It's a master plan, says former California governor and Terminator star Arnold Schwarzenegger, dreamt up by the meat industry and delivered to society in the form of commercials and advertisements starring George Foreman by a grill and NBA All-Stars such as Michael Jordan and Shaquille O'Neal chowing down on a Big Mac courtside. Not unlike what big tobacco did with Babe Ruth, who eventually died of cancer at the age of 53, the meat industry has created doubt surrounding the link between meat and high cholesterol, triglycerides, and blood pressure due to paid researchers such as Exponent, Inc., which first made a name for itself by defending big tobacco. They claimed in the '70s that there was no link between meat and cancer, although hundreds of studies proved otherwise. "When we dug, we realized this 'real men eat meat' myth is underlying it all," says Wilks. "There is not a stigma for a female eating a tofu salad, but there is for a man, generally, when his friends are eating steak and potatoes." Not to mention, says Dr. Aaron Spitz, the lead delegate at the American Urological Association, the more meat men eat, the quicker they lose their libido. As stated in the film, a plant-based diet can increase testosterone levels by 20 percent in as soon as 10 days.

Perfect Your Carbon Footprint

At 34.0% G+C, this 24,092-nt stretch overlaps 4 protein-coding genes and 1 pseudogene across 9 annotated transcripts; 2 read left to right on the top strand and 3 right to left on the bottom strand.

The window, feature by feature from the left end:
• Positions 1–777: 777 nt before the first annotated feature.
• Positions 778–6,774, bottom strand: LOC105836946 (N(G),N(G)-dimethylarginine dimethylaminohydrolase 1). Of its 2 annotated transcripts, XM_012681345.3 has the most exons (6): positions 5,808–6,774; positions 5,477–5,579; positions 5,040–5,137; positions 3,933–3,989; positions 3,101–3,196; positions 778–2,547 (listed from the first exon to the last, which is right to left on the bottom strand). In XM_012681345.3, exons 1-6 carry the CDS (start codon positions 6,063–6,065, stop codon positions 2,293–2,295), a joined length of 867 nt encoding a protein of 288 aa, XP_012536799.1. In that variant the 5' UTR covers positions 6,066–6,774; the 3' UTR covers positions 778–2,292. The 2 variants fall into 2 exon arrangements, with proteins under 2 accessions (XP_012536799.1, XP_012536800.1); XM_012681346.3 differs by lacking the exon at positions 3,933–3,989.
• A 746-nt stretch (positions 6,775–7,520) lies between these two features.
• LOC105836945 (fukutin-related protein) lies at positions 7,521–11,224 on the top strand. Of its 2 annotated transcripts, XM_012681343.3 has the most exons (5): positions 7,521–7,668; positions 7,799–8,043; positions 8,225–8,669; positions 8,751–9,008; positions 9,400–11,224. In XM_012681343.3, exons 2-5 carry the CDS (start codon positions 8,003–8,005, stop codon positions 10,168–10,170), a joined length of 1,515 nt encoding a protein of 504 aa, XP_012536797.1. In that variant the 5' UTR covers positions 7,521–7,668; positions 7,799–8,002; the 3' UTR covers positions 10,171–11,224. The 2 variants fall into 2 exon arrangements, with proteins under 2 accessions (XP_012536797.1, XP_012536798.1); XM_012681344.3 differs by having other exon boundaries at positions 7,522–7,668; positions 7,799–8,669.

The effect livestock production, the industry built around breeding, raising, and slaughtering cattle, has on the environment is widely known—but is it understood? According to Rob Bailey, research director of energy, environment, and resources at Chatham House, about three-quarters of all agricultural land is used for livestock production. "It imposes a huge cost on biodiversity, and we're on the cusp of the sixth great global extinction," he says. The biggest source of habitat destruction, because of its requirement for vast amounts of land and resources and water, is the livestock sector. In the U.S. alone, more than half of fresh water supply is used to produce animal food. Perhaps even more incredible? Every year, farm animals produce 130 times more waste than the entire human population combined. In fact, livestock is responsible for 15 percent of global, man-made emissions, which is equivalent to all the emissions from all the forms of transport in the world (planes, trains, automobiles, ships . . .). Meaning, if you had to choose between a hybrid car or living on a plant-based diet, scientists say trading in your meat for veggies would be most effective.